New research has found that eating a diet low in nutrients and high in junk food can increase the likelihood of depression by almost 60 percent, the UK's Daily Mail reported.
The University College London researchers analysed the diets of 3486 civil servants, both male and female, around 55 years of age. Five years later, their level of depression was also monitored via self-assessment.
Published in the British Journal of Psychiatry, the study concluded that respondents who ate a diet of heavily processed foods, sweets and fatty foods were 58 percent more likely to have depression five years later than those who ate a minimally processed diet high in nutrients.
The researchers believe this study is the first to directly link overall diet, not just individual foods, to mental health though they acknowledge that other factors, such as exercise, are also contributors.
"This study adds to an existing body of solid research that shows the strong links between what we eat and our mental health," chief executive of the Mental Health Foundation UK, Dr Andrew McCulloch, said in a media release.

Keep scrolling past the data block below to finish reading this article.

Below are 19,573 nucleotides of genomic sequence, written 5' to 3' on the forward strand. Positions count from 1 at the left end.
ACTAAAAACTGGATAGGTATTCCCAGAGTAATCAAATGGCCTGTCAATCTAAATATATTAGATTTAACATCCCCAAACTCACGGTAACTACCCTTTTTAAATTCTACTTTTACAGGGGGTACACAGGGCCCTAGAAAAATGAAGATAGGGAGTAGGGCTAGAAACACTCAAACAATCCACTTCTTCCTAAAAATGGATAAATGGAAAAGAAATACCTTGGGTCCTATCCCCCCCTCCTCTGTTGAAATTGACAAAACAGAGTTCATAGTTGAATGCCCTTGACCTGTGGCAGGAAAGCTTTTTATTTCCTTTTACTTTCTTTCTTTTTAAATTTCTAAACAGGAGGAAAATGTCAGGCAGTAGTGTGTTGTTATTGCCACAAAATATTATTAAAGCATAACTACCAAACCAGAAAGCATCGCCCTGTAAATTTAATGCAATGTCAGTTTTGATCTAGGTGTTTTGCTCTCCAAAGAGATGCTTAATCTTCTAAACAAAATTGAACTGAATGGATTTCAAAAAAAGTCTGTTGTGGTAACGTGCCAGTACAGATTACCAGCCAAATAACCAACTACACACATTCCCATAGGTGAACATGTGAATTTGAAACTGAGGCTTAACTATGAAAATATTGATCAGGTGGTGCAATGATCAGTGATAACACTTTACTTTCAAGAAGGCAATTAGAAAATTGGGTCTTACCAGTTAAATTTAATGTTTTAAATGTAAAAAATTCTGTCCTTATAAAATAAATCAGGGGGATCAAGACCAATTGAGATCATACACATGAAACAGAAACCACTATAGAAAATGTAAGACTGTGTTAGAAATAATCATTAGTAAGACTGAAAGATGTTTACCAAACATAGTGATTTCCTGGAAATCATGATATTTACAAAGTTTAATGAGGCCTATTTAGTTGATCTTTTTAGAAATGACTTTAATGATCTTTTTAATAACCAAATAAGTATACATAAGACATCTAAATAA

"The mind and body are often separated but the brain, just like the heart or liver, is an organ that needs nutrients to stay healthy and functional."
Depression has been linked to the lack of vitamins in the diet such as vitamins B3, B6 and C, omega-3 fatty acids and folic acid, which is another good reason to load your plate with fresh fruit and vegetables, oily fish and whole grains.
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